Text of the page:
venerdì 10 maggio 2013

The German V2 jammer

The German V2 jammer

The three primary transmitter units - power oscillator, modulator, and audio oscillator

In 1944 the threat of the German Vergeltungswaffen weapons caused a great deal of activity in electronic countermeasures work. Initial signals collection around Peenemunde showed some unusual emanations in the 20-70MHz area, and it was surmised that the V2 was guided by this frequency. Subsequent analysis could detect nothing in that band of frequencies when the weapons began falling on London and the English countryside, further deepening the mystery. As it turned out, postwar accounts indicated that early surveillance intercepts were most likely a tracking system developed by a Professor Wolman, using triangulation from multiple sites around the V2 launch site, and of course no one on the Allied side knew it was initially guided by an on-board gyro and vanes in the exhaust stream and then became a straight ballistic package. Later in its use, a radio guidance system was in fact introduced to improve accuracy (Lorenz Leitstrahlstellung), apparently working around at a frequency around 45MHz and installed on the last 25% of V-2s produced. Its effectiveness was not completely clear, given that the guidance system only worked during the powered portion of the missile's flight. Since there was a huge amount of Allied electronic surveillance work being done by 1944, interception of even these short transmissions may have had a part in the race to develop countermeasures.

At any rate, the British began deploying a ground based jammer with about 75KW output to counter the perceived threat, and used highly directional antennas to point toward Peenemunde. Thinking ahead, the Americans were concerned about what happened if and when the V2 show went on the road...the Germans had already proved to be masters of mobile weaponry. In any event, the ARQ-11 was the initial product of a well known EW company by the name of Airborne Instruments Laboratory (now AIL Technical Services Operations, currently a business unit of EDO). The jamming system was quickly built and tested in a B-24 during the summer of 1944. It used a pair of British "micropup" radar pulse triodes in a push pull power oscillator configuration to get 1,700 watts output at the lowest frequency point of 20MHz. The need to get such power out of tubes designed for pulse applications required a huge "canister vacuum cleaner" blower of the type pioneered by Electrolux at the rear of each valve, simply to obtain any life out the tubes at all.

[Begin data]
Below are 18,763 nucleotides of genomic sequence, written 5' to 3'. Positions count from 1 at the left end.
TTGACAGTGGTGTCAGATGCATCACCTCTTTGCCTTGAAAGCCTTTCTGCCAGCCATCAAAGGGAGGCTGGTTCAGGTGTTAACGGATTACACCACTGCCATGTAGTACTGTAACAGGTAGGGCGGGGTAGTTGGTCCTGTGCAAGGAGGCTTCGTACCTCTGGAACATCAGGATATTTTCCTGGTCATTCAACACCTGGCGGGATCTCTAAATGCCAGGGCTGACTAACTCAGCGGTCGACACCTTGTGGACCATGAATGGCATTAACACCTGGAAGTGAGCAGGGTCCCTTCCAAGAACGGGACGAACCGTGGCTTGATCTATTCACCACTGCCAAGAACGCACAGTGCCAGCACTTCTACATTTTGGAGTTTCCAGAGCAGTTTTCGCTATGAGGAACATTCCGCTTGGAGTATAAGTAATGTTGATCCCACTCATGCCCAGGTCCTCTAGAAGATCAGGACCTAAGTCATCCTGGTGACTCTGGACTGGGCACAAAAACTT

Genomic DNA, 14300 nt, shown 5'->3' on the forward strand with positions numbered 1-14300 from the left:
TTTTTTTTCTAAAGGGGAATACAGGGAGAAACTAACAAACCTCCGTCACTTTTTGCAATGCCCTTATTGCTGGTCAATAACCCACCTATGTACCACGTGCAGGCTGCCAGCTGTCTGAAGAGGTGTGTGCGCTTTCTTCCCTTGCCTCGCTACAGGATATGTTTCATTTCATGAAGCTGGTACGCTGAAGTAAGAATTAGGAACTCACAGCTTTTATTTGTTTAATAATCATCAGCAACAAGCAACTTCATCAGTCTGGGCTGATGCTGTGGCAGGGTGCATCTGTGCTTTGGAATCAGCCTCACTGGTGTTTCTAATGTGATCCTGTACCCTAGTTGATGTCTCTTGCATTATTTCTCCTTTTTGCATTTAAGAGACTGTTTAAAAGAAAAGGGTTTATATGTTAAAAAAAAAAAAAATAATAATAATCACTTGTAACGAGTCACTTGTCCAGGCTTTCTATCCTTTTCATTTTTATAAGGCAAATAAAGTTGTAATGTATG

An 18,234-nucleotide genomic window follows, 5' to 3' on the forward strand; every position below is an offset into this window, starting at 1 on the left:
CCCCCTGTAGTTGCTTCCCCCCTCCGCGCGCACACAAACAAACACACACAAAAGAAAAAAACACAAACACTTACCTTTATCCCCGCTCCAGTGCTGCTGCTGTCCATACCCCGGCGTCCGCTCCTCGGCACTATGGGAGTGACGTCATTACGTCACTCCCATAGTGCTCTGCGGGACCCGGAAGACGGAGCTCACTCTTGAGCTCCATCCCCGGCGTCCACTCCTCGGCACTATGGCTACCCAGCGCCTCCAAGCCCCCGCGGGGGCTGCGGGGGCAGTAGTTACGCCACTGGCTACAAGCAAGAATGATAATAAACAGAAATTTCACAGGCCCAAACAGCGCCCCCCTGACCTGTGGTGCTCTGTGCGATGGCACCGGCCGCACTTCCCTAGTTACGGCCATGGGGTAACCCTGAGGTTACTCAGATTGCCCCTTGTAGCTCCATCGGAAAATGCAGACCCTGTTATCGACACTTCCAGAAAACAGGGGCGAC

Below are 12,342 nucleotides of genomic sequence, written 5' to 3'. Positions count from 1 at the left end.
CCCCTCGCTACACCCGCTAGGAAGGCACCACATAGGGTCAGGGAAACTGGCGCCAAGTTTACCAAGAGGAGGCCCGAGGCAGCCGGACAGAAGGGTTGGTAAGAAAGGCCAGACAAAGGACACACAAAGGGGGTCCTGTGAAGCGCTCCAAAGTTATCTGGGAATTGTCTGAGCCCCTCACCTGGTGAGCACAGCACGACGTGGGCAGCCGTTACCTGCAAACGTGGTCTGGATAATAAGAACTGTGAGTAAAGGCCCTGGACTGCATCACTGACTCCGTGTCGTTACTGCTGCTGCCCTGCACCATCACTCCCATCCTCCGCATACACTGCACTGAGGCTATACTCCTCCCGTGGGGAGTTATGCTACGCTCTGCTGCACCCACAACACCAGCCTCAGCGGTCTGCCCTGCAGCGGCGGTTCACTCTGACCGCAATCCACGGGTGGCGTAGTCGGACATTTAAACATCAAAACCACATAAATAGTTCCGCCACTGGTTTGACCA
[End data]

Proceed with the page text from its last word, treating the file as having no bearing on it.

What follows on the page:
One of the REL-1 micropup tubes

The power oscillator was a tuned push-pull oscillator with no further amplification, pictured below. Note the plate current meter,which reads the combined plate current from the 6kV supplies - 3 amperes full scale!

T-102/ARQ-11 power oscillator

It's probably a miracle that this set has survived - it has numerous parts in it that radio amateurs used after the war to make kilowatt rigs. Below are shown some details of its exquisite construction.

This view shows the plate coils and swinging link. Five sets of these coils were required to cover 20-70MHz.

The modulator is designed to provide the proper grid excitation for the three modes of operation shown on the transmitter panel, and included a clipper stage, a 3MHz local oscillator, a full wave rectifier, an output keying stage, and a power supply. The 30Hz to 30,000Hz sine wave oscillator input coming from the O-28/ARQ-11 is amplified and shaped to a square wave, which is used to key the local oscillator. The output of that stage (a pair of 807 tetrodes) is rectified and applied to the grids of the main 811 modulator tubes.

MD-42/ARQ-11 modulator

O-28/ARQ-11 audio oscillator

Three power supplies were used with three phase 400~ input to get the 6kV at 2 amperes needed for the transmitter. Only about a dozen complete ARQ-11 sets were manufactured before the contract was terminated because of the pace of ground advance in Europe. This particular power oscillator is serial number 9, the modulator is serial number 6, and the audio oscillator is serial number 5. This set is missing only the C-187/ARQ-11 junction box/power panel and the associated R-21/ARQ-11 receiver. If anyone has any documentation or pieces of this set, I would deeply appreciate them contacting me.

The three PP-130 power supplies